Projective City has set out to have the largest prime number known to humans read out loud by all and sundry. The result will be equal parts of enormous folly and poetic triumph. We might also succeed in making the world’s longest “art video”!
If you are interested in participating, we will send you one page of text and instructions on how to submit your video. Read as many as you like! We have lots. As in tens of thousands. Why not throw a prime number party? Get a crowd of your closest pals together, maybe make some popcorn, find yourself a webcam, and see what it feels like to stretch out into numerical immensity.
Please contact email@example.com to request your page!
To learn a bit more about the rationale for this project, have a look at this statement by gallery director and project manager Benjamin Evans:
The loneliest number we know
I quickly realized that I, a non-mathematician, had no tangible way of getting my head around this number. One can scroll through a great deal of it online (at this great website!), but, for the sake of convenience, the hosts have decided to leave out a large section in the middle unless you download it all. When I downloaded the complete version and tried to look at it, it caused my computer to crash. I thought maybe I might be able to print it out and have a look at it, to get a sense of the size of this number through a large pile of paper. But having done some math, I realized I would need to clear cut a small forest even to do that. Then I thought I might read the number aloud and experience its enormity by actually saying it. But then I discovered it would take me years of reading, even if I read nonstop. This made the number even more amazing; it is (practically) unspeakable. Like something from some kabalist practice, it represents something that can be known but never said, an unpronounceable truth.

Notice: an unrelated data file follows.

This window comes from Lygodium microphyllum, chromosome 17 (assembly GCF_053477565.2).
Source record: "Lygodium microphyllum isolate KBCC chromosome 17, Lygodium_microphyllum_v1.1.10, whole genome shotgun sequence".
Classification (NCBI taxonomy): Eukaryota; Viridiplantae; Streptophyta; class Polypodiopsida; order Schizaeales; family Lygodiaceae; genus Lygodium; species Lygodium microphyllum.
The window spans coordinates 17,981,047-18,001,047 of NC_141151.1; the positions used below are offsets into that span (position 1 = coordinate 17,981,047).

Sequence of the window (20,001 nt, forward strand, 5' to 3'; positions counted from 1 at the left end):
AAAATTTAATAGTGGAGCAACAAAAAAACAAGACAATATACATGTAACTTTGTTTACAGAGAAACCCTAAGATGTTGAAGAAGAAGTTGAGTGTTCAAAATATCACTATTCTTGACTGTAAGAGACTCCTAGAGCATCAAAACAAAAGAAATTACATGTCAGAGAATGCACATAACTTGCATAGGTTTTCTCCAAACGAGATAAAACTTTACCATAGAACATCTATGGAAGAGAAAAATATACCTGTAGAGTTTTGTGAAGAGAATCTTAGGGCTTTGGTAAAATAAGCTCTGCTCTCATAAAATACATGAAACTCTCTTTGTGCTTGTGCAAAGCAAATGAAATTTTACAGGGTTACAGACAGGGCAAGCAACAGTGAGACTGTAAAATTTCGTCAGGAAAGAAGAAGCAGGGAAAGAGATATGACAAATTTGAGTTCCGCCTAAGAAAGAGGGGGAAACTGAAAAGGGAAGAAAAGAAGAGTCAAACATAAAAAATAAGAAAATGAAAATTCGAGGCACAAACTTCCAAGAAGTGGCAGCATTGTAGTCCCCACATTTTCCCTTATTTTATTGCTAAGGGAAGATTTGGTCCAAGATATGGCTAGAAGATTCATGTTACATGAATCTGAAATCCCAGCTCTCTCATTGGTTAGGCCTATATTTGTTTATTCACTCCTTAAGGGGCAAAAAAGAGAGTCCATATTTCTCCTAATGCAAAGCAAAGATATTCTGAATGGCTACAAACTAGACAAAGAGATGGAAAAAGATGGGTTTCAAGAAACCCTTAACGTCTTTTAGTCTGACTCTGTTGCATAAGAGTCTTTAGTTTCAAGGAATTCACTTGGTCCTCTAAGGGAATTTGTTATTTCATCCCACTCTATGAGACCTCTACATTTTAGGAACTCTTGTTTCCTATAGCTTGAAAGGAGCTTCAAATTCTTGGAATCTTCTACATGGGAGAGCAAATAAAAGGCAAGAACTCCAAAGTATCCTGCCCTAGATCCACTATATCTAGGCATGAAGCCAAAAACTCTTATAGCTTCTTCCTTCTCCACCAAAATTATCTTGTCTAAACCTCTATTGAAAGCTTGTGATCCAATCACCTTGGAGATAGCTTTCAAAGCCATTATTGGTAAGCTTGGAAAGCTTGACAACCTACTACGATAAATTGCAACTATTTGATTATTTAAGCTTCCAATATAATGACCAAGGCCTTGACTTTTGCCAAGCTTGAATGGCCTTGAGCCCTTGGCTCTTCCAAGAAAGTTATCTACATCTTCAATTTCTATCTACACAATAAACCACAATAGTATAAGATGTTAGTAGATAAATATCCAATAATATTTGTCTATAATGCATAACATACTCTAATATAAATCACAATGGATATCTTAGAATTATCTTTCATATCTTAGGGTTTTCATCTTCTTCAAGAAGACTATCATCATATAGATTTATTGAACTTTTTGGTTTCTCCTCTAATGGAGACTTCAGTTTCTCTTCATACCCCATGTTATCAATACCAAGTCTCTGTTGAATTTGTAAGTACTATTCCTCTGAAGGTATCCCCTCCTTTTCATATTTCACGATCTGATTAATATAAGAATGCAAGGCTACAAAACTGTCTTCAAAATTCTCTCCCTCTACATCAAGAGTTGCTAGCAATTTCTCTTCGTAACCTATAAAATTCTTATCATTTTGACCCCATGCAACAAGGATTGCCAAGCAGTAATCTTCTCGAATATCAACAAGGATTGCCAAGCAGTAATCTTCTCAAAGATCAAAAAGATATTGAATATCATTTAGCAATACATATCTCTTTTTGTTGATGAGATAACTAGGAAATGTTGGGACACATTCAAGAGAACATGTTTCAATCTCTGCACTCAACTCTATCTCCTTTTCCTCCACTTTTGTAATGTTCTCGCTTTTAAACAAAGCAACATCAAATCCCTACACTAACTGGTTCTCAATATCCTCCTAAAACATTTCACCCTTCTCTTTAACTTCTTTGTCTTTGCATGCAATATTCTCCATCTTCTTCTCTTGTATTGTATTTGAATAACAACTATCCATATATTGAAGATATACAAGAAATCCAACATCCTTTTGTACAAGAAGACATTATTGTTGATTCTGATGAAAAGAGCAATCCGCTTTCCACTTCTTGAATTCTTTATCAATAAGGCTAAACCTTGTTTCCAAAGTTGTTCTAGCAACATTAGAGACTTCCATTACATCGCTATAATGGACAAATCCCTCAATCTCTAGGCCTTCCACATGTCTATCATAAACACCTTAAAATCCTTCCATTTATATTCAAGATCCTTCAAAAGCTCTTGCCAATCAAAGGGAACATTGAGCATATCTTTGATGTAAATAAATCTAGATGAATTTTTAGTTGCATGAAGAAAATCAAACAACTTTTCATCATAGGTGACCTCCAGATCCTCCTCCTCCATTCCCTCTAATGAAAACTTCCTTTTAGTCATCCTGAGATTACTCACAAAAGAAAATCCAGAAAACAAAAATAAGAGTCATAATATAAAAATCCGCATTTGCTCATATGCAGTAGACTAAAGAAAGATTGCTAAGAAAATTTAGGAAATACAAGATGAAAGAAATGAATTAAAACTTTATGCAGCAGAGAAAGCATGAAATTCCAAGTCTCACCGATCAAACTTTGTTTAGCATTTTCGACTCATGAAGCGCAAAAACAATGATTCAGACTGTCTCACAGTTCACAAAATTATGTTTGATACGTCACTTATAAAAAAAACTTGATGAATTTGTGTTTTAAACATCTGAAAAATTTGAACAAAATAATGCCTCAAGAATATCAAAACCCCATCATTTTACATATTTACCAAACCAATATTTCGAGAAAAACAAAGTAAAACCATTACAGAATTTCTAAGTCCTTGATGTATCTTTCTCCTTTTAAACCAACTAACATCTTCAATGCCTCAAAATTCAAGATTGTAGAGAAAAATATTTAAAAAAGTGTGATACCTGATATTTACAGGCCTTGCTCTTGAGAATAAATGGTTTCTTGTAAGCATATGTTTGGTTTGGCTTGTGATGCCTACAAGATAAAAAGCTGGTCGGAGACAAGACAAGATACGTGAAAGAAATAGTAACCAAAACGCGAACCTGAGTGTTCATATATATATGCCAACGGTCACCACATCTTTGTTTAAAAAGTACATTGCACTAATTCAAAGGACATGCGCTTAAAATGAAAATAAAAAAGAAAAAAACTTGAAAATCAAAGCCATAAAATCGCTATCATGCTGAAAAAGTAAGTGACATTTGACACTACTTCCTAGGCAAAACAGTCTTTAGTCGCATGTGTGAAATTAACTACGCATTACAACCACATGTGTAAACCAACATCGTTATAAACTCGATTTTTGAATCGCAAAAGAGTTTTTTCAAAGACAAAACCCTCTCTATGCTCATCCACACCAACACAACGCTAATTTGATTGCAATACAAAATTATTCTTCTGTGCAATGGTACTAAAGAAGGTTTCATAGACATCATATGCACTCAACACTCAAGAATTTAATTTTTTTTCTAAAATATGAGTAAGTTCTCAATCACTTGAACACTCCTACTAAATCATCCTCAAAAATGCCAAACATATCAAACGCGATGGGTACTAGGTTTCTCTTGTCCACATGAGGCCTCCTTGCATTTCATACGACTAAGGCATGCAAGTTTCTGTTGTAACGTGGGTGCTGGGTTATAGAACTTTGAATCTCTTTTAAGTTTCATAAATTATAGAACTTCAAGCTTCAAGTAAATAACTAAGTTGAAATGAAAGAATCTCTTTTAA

Furthermore, it is not merely its colossal size that makes it interesting. After all, the number right after it is even bigger! But this is a number about which we know an interesting and important fact, namely that it is PRIME. This characteristic is much more interesting than our average math classes would have us believe. In a sense, prime numbers are the building blocks of the numerical universe. So saying that this number is prime isn’t the same as saying “this number is odd”, or “this number is one larger than the one before it”. Those are facts too, but by comparison totally unremarkable. The fact that this number is prime means that it cannot be evenly divided, that there are no other factors other than one and itself, that it stands alone, not composed of anything other than itself. Floating far, far out there on the numberline, it is an absolute, uncomplex immensity all by itself, a mountain among molehills. And now, human beings have reached this far away place, even as they strive to find a still bigger prime. Some estimates predict the next one will be discovered in 2015, a mere three years away.
Bear in mind that we are not here talking about infinity. The idea that we cannot get our heads around the infinite is something of a cliche, a truism of our human condition at least since the time of Kant. And, as a cliche, it is quite easily dismissed or somehow ignored as the mere pathos of romantics. Well, this number has no claims to any sort of airy-fairy infinity shmaltz. This is a real-deal, honest-to-goodness NUMBER. It is a number composed of over twelve million digits, but definitely still well short of infinity. So it isn’t just the infinite we cannot face. We can’t even get as far as the stupendously gigantic.